Delos: The Abode of the Gods

One of the most memorable and fascinating 
experiences to be had during a visit to Mykonos 
is not actually on Mykonos, but a thirty-minute 
boat ride away… On the sacred, sea-worn and ghostly island of Delos.

If you are the type to believe in ghosts, then you’ll agree they must be here. The millennia-old history of Delos is filled with the drama, angst and spirit of the ancient Mediterranean human experience. Delos was once the abode of powerful gods, a place of religious reverence and hard political struggle, a playground for the fabulously wealthy, an important port-of-call for Aegean seafarers and the scene of untold human misery, as the region’s central market and clearinghouse for human chattel, bought and sold in iron restraints.

An Island of Contrasts

The stark contrasts that are characteristic of Delos and its landscape are among the first impressions to strike a visitor approaching the island. In springtime, one is faced with the port’s distinctive, barren scenery with low stone-built foundations stretching up and away on surrounding slopes, yet visible here and there among the bleached walls or in dense patches covering open ground are vibrant, colorful wildflowers in shades of yellow, purple and red. Some roofless, low-lying ruins near the residential Hill Quarter become weedy, seasonal ponds where frogs croak loudly, calling to one another. Verdant, broad-leafed fig trees, also drawn to pockets of moisture, sprout from deep, rain-filled cisterns, courtyard wells, and the narrow, overgrown banks of the Inopos — an ancient stream that still continues to flow stealthily from the prominence of Mt. Kynthos, just beyond the theater, down through the ruined city.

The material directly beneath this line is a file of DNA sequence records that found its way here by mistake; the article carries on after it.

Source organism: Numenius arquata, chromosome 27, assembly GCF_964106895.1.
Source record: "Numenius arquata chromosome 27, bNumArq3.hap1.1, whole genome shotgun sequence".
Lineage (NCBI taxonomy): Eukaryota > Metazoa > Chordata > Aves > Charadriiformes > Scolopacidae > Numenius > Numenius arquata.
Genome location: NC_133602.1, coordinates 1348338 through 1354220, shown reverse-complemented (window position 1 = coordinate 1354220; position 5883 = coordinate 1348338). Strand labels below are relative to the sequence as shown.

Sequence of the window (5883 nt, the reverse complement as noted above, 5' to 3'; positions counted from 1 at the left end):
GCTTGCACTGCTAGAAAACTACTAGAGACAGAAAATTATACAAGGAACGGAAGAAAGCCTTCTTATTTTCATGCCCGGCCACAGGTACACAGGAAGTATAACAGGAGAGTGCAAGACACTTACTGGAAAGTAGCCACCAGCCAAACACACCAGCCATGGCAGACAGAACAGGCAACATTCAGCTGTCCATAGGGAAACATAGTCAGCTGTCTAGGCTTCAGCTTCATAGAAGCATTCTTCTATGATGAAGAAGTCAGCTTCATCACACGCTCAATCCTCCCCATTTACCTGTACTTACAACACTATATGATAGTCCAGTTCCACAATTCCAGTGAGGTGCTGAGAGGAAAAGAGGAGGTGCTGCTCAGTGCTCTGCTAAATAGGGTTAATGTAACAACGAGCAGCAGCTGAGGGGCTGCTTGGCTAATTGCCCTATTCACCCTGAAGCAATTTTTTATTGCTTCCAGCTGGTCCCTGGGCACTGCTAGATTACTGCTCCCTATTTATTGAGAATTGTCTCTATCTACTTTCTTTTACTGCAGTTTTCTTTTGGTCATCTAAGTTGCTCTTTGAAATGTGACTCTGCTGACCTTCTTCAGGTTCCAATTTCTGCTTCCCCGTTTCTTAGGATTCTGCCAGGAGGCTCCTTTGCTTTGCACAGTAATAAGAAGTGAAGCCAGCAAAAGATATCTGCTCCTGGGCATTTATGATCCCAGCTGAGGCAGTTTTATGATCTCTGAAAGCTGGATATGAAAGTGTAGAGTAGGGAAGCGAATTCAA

In the summer, Delos (the “Visible” island) radiates with its extraordinary, lauded light, but also with intense heat exacerbated by the lack of available shade. Hardly a single tree can be found anywhere on the archaeological site, a fact that compels visitors to seek shelter beneath their own parasols or, for those less well prepared, in a sliver of shadow beside a house wall. In these conditions, Delos is both a feast and a torture — just as it must have been more than two thousand years ago, when affluent merchants lolled within their breezy, portico-shaded courtyards decorated with finely-laid mosaic floors, while, somewhere below their hillside villas, slaves collected from throughout the Greek East shuffled to the auction block across the baking stones of the open-air markets.

“The Delos we know today began to emerge in the early centuries of the Iron Age, especially after 800 BC. The island’s sanctuary quickly became a coveted headquarters of religious authority, second only to Delphi in ancient Greece.”

The Heart of the Aegean

A primary reason behind Delos’ importance in antiquity was the island’s geographical position at the center of the Aegean Sea, where it became not only a prosperous, international emporium, but a clash-point between eastern and western powers and, in later times, the desolate haunt of crusaders, pirates, and eventually antiquarians. Since 1873, archaeologists from the French School at Athens, in collaboration with the Greek government, have excavated large areas of the island’s port city. Particularly intriguing are the maze-like pathways and narrow lanes, onto which opened hundreds, perhaps thousands, of doorways leading to the houses and shops of the city’s former residents.